A DSWA Coach School Experience

Posted on March 27th, 2013 by The DSWA

Love In Coaching, By Gravin DeShazer

It has been said that “No one cares what you know until they know that you care.” Nowhere is the truth of this more evident than in the relationship between coach and client.

The DSWA Coach Excellence program is a clear manifestation of this principle.

This is expressed throughout the program, from its declared vision—“to equip leaders, executives, and professionals with coaching skills that empower direct sellers to achieve their dreams,” to the highly effective coaching skills it teaches—“You’re The Expert” Questions, Heart-Centered Listening TM, Agreed Action and Accountability, Compassionate Feedback and ICU Acknowledgments. The underlying theme; in fact, the very foundation of this system, is love.

What is love, and why is it so important to achieving results in coaching?

Real love is caring about the happiness of another person without expecting anything in return. Real love is always unconditional. The most fundamental aspect of the relationship between coach and client is that client must be able to know that the coach truly cares about their well-being. When someone hires a coach, they are relying upon that coach to help them improve and to give them her very best, without reservation.

coach excellence - dswa certificate program

You might suppose that paying a coach constitutes a commercial transaction; that the fee paid is in exchange for the insights rendered. But, this is not actually the case. In its purest form, the coaching relationship is based on a choice made by the coach to care about the client’s happiness, to love the client unconditionally; and on a choice made by the client to trust in that coach’s love.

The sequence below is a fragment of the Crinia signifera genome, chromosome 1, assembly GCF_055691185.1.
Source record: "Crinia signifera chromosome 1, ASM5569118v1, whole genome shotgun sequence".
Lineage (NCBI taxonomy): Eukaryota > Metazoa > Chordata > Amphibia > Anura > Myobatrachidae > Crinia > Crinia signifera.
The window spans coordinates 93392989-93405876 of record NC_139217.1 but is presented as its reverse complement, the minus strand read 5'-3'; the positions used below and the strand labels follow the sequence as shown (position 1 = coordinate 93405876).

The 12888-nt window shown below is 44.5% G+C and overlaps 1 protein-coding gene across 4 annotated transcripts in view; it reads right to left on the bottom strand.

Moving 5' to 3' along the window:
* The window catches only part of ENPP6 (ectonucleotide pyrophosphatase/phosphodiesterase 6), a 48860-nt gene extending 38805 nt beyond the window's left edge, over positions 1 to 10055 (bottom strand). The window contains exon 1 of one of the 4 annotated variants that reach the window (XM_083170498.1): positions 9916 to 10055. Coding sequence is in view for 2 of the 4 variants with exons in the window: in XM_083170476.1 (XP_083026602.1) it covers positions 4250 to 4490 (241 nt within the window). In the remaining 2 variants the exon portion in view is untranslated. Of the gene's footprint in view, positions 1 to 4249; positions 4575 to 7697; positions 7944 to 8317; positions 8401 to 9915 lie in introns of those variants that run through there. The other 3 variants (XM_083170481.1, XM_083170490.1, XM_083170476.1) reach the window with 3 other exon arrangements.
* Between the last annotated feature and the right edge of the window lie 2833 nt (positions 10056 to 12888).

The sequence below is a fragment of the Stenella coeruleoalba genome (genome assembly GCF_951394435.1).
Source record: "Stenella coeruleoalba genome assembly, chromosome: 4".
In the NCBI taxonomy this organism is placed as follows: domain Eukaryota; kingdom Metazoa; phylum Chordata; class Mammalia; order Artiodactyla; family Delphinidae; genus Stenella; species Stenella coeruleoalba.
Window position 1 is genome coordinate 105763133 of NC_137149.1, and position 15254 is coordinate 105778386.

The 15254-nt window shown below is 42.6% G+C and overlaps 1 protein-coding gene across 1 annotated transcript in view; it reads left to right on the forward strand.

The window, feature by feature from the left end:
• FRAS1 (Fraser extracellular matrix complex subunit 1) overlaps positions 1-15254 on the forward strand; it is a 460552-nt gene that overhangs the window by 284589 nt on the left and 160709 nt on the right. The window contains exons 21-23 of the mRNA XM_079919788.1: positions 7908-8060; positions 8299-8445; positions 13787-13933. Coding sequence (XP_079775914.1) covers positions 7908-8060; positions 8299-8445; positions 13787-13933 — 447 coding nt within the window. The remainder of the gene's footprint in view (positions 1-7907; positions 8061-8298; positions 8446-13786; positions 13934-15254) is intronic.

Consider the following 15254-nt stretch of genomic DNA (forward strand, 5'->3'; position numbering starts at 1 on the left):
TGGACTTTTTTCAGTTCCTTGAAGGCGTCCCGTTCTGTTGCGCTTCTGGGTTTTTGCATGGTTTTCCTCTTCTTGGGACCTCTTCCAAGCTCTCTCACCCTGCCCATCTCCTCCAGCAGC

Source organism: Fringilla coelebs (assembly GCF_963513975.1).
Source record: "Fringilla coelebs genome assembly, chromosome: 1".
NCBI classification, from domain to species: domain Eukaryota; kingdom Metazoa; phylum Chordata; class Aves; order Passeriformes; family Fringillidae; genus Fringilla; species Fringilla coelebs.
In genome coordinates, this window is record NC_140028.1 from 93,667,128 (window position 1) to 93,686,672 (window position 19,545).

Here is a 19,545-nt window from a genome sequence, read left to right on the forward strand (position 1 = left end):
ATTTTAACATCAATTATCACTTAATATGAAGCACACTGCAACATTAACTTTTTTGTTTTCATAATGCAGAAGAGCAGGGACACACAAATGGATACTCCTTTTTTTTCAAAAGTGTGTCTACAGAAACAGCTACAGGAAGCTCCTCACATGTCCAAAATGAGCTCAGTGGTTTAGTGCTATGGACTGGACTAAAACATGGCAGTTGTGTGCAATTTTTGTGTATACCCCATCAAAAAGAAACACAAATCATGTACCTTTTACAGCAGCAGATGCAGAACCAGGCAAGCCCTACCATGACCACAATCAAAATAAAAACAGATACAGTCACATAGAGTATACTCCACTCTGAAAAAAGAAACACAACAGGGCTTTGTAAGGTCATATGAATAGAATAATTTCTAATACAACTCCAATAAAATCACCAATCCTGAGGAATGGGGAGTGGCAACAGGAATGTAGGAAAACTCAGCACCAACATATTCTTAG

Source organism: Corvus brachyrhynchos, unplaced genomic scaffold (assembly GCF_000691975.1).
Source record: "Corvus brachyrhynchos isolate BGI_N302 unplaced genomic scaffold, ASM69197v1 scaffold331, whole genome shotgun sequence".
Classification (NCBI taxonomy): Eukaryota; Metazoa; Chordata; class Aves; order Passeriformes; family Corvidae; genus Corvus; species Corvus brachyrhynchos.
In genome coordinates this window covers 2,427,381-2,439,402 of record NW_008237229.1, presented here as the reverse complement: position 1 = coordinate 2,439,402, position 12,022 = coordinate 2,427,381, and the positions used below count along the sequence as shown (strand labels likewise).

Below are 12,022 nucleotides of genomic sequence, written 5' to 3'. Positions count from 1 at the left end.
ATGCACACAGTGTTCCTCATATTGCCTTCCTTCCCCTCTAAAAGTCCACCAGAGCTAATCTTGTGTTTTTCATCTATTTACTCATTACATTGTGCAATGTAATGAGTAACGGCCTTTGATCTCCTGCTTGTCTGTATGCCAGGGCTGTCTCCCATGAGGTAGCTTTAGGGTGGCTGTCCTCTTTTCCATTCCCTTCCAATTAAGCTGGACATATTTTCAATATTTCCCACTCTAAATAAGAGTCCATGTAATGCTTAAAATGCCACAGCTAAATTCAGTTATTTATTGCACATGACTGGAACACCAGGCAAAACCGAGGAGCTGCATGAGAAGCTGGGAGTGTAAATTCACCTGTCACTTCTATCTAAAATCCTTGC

Of course, they may not use the “L” word. It is, after all, a word sorely misunderstood and generally misused in our society, burdened with connotations not at all related to its true meaning. Yet, the fundamental purpose—to care about the happiness of another, with no agenda of one’s own—is there. The fees paid are merely to facilitate the coach spending his time and focused attention on the needs of the client, as well as an acknowledgement of the value of the coach’s time. Further, it is a tangible representation on the part of the client, a commitment, an investment, in the outcomes sought.

You might further suppose that a coach who has chosen to love his client must lose any semblance of objectivity, must necessarily care too much. But this supposition would also be false, as it would reflect a lack of understanding of the true nature of unconditional love, which, by its very definition, is based in full and complete acceptance of the client exactly how she is in this moment, with no requirement for change.

Above all, real love recognizes the Law of Choice, which holds that “everyone has the right to choose what they say and do, even when I don’t like their choices.” To attempt to control a client would be to ignore this bedrock principle. It would be like saying, “Since I clearly know better than you, you must surrender your freedom and I will make your choices for you.” Of course, to be fair, we must then be willing to give up our own freedom of choice to anyone who thinks they can see what’s good for us better than we. It would take little imagination to see where such presumptions would lead.